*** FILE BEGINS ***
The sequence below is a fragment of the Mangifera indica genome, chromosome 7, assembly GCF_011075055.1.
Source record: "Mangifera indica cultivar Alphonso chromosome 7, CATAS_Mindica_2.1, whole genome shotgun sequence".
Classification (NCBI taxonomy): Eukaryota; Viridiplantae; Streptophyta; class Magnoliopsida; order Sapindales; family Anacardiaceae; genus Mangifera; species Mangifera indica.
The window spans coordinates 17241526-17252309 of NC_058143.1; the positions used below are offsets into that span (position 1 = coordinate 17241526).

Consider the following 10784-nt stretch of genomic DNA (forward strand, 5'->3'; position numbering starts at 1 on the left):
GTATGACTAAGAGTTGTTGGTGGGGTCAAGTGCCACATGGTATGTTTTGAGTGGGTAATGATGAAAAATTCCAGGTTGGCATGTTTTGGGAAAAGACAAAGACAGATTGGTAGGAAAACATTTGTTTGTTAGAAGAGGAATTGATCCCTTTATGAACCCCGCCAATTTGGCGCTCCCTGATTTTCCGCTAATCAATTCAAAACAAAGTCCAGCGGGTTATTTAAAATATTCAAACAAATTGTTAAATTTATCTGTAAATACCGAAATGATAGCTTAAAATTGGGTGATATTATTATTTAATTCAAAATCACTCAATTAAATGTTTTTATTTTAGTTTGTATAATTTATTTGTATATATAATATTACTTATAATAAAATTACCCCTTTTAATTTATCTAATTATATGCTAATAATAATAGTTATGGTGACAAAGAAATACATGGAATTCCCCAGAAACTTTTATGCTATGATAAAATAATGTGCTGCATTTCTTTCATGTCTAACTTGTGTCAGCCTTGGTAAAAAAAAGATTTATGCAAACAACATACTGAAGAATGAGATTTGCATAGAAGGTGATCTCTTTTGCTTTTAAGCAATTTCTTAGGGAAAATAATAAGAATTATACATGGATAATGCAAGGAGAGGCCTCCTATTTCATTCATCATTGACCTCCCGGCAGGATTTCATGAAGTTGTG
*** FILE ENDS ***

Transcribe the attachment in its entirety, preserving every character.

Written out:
The sequence below is a fragment of the Mangifera indica genome, chromosome 7, assembly GCF_011075055.1.
Source record: "Mangifera indica cultivar Alphonso chromosome 7, CATAS_Mindica_2.1, whole genome shotgun sequence".
Classification (NCBI taxonomy): Eukaryota; Viridiplantae; Streptophyta; class Magnoliopsida; order Sapindales; family Anacardiaceae; genus Mangifera; species Mangifera indica.
The window spans coordinates 17241526-17252309 of NC_058143.1; the positions used below are offsets into that span (position 1 = coordinate 17241526).

Consider the following 10784-nt stretch of genomic DNA (forward strand, 5'->3'; position numbering starts at 1 on the left):
GTATGACTAAGAGTTGTTGGTGGGGTCAAGTGCCACATGGTATGTTTTGAGTGGGTAATGATGAAAAATTCCAGGTTGGCATGTTTTGGGAAAAGACAAAGACAGATTGGTAGGAAAACATTTGTTTGTTAGAAGAGGAATTGATCCCTTTATGAACCCCGCCAATTTGGCGCTCCCTGATTTTCCGCTAATCAATTCAAAACAAAGTCCAGCGGGTTATTTAAAATATTCAAACAAATTGTTAAATTTATCTGTAAATACCGAAATGATAGCTTAAAATTGGGTGATATTATTATTTAATTCAAAATCACTCAATTAAATGTTTTTATTTTAGTTTGTATAATTTATTTGTATATATAATATTACTTATAATAAAATTACCCCTTTTAATTTATCTAATTATATGCTAATAATAATAGTTATGGTGACAAAGAAATACATGGAATTCCCCAGAAACTTTTATGCTATGATAAAATAATGTGCTGCATTTCTTTCATGTCTAACTTGTGTCAGCCTTGGTAAAAAAAAGATTTATGCAAACAACATACTGAAGAATGAGATTTGCATAGAAGGTGATCTCTTTTGCTTTTAAGCAATTTCTTAGGGAAAATAATAAGAATTATACATGGATAATGCAAGGAGAGGCCTCCTATTTCATTCATCATTGACCTCCCGGCAGGATTTCATGAAGTTGTG